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bolides, impacts, KT boundary



Jeffrey Martz <martz@holly.ColoState.EDU> recently wrote:


>       Its important to keep in mind that the earth has almost certainly 
> been creamed by as many meteors and comets as the moon, and that the 
> impact craters have simply been eroded or subducted or whatever.  This 
> means not only that species CAN survive impacts, but that impacts are 
> frequent enough (geologically speaking) to be considered as possible 
> causes of extinction. (This brings up a point I believe Gene Shoemacher 
> made.  The majority of the objects that cross the earth's orbits are comets, 
> making the most likely object to strike the earth a comet.  Wouldn't this 
> imply that most of the craters on the moon were caused by comets?)

Yet another astrophysics impact thread... A few interesting points
worth making.  The lunar crater record is not quite comparable to the
terrestrial one because many lunar impact features date to times so
early that the population of impactors was still the planetesimals
(think of today's rare impacts as the last stage of planet
formation). Objects continue to orbit the sun until they hit
something, so the remaining asteroids (minor planets, planetoids, take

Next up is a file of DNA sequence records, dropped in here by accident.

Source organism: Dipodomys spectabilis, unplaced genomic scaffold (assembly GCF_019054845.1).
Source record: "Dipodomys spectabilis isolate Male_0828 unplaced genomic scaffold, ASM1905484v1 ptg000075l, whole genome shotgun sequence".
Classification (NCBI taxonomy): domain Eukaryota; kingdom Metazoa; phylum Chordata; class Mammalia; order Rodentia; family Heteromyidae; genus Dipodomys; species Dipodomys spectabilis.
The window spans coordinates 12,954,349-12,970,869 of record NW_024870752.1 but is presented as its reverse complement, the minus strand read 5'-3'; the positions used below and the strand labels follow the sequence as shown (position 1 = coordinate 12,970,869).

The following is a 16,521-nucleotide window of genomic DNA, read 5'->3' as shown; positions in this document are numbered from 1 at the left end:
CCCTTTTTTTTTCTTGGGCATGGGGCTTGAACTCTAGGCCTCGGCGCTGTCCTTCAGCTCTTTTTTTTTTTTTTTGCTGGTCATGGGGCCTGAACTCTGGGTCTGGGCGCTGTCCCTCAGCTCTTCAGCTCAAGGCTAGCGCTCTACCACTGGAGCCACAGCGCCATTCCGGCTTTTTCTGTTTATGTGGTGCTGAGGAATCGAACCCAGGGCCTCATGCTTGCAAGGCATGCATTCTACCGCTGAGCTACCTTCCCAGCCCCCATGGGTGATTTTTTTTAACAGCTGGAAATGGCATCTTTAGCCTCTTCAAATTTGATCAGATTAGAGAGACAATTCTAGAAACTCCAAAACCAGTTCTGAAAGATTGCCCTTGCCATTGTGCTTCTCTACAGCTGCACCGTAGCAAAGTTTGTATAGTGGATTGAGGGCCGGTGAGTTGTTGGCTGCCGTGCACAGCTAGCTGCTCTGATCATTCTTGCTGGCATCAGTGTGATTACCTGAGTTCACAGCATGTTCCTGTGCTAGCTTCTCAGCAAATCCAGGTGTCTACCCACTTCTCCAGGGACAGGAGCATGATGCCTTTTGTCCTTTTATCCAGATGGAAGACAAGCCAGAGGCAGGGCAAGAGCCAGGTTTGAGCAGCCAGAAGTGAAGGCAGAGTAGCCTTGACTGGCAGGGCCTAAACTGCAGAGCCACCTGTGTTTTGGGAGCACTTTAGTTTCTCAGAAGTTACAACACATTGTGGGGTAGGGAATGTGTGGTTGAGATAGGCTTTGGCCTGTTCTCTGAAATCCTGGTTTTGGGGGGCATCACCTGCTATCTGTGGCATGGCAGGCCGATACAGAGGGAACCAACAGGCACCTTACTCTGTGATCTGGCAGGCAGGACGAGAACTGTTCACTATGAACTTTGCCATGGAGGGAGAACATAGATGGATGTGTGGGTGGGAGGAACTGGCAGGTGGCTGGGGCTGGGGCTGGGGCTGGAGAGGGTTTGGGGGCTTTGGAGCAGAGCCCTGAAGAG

your pick) are the ones that haven't hit anything else yet (or did but
it was so small that the combined fragments are still loose). This
process has modified the original population of asteroids much more
strongly than comets, which spend very little time in the inner solar
system, may be only recently introduced to such orbits by
perturbations, and, if they start in the Oort cloud, have high
inclinations with correspondingly smaller cross-sections for crossing
planetary orbits.

The recent Earth-approaching statistics bear out Gene Shoemaker's
point (hey, I can't argue with him about impacts), but the
predominance of comets over more solid projectiles isn't huge. Another
factor weighs in in favor of comets - higher impact kinetic energy per
unit mass because they can hit us faster than most minor
planets. Minor planets are mostly in pretty circular orbits so they
will almost match velocity with the Earth, while comets are travelling
close to the solar escape velocity at our distance and can be going in
any direction (even the worst-case retrograde one where our velocities
add). Surely I wasn't the only one watching in bemusement as you could
in fact see Hyakutake's motion against the stars last week. OTOH, we
don't know of any comets that have been seen with really big nuclei
(Chicxulub level things), though they could of course be rare ones
anyway.

As someone else (whose message I erased) pointed out, the standard
astronomy textbook definition of a bolide has long been a meteor seen
to explode in the atmosphere. There has been some confusion, since
foreball usually meant just an exceptionally bright meteor but has
also been used for a particular phase of the impact explosion. I'd
like to stick with the term impact hypothesis for this interpretation
of mass extinctions to avoid further confusion.

Finally, most of you will likely be pleased to know that I just
complained in a review for a textbook publisher when some authors
sounded a little too sure that it was an impact that ended the
Cretaceous...

Bill Keel
Astronomy, University of Alabama